Micheal Bunnell of the Boise Record Exchange, is Executive Director and a founding member of the Coalition of Independent Record Stores (CIMS) and Making Vinyl moderated a panel of four additional music insiders at Trailhead in Boise, Idaho as a Music Fort for the music festival Treefort. The panel included Christie Coyle and account representative for Redeye Distribution, Aaron Meola, a record label manager for Tender Loving Empire, Patrick Ferrell, Head of Label Relations at The American Association of Independent Music and Skyler Locatelli, Founder of Freakout Records.
The panel was informative and entertaining as each panelist and the moderator fielded questions, both prepared and from the audience. The overall subject of the panel was discussing the future of the industry and how to navigate modern developments like Spotify and the future disruptions that will inevitably occur, how musicians and promoters under appreciate foreign markets, vinyl and CDs in today’s digital world and how platforms like Spotify should be looked at as a way to leverage other forms of publicity as opposed to the endgame itself.
Key points included:
Good music breaks through. If you’re good, you will be found.
Treat your music like a career. It is both business and art.
Labels must look at signing an artist or band like a banker looks at lending money. It is an investment and returns matter for sustainability. Therefore, the music must have an audience.
Touring is a great way to sell merchandise, but use good data to book tours. Money is wasted going too far and to venues that aren’t worth it.
It takes time to build a following. Returning to locations helps build brand, identity and fanbase.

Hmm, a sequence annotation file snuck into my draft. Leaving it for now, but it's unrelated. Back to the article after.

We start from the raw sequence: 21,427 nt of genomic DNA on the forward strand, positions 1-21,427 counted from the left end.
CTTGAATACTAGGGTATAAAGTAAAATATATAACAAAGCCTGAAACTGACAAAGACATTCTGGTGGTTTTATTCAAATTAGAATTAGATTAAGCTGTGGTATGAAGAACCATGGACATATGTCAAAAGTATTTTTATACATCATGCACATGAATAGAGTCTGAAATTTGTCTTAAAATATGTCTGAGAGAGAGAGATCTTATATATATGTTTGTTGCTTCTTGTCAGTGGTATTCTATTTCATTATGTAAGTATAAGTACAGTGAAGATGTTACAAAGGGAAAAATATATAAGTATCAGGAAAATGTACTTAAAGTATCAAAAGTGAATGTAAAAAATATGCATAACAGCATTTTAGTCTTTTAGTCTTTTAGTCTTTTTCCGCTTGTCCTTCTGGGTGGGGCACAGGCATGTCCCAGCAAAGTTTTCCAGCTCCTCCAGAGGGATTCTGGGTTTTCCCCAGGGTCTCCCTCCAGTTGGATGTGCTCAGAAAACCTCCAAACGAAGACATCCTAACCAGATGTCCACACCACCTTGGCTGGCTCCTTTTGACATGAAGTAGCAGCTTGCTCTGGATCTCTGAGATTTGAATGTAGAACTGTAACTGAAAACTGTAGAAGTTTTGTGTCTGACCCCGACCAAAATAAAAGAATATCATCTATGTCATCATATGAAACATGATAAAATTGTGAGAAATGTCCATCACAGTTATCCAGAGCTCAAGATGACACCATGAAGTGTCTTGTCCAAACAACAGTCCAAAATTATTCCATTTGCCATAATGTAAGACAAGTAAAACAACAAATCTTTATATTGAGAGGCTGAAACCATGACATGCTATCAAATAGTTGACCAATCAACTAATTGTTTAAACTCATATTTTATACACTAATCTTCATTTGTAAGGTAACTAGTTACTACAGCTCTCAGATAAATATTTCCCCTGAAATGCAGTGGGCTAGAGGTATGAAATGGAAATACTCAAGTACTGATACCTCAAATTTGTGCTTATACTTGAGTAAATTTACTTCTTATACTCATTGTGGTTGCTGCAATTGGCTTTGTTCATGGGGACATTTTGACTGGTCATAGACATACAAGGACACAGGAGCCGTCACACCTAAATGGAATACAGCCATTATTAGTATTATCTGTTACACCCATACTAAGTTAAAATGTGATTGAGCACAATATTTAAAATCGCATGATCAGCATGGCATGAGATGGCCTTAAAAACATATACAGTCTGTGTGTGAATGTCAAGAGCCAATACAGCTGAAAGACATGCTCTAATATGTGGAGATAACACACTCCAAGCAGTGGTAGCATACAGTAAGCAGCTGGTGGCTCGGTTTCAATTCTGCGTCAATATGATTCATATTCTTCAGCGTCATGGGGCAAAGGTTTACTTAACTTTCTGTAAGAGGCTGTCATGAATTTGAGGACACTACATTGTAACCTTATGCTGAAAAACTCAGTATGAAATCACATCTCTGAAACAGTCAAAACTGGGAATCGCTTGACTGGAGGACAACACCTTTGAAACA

Tech platforms, like Spotify, are beholden to their shareholders, not the talent on the platform. Therefore on-platform revenues will reflect this reality.
It is still the wild west as far as how tech and new platforms are revolutionizing how music is distributed.
Labels still matter. The work that goes into marketing a band, song or artist requires a network of people doing many things. Independents who don’t have a label must still do all of the same work. The label has that work streamlined with relationships and infrastructure. The label is a partnership because they rely on the success of the bands they sign to profit. Therefore they are invested in the band’s success.
Making friends in the industry pays off. Being the support band can create a lot of opportunity.
Retail coalitions are a great way to get physical music (CDs and Vinyl) into independent music stores.
KEXP Radio is a king maker/taste makers.
The panel was very open to audience questions and enthusiastic about the industry and helping artists. I have included audio clips of the discussion for those who want more granular detail.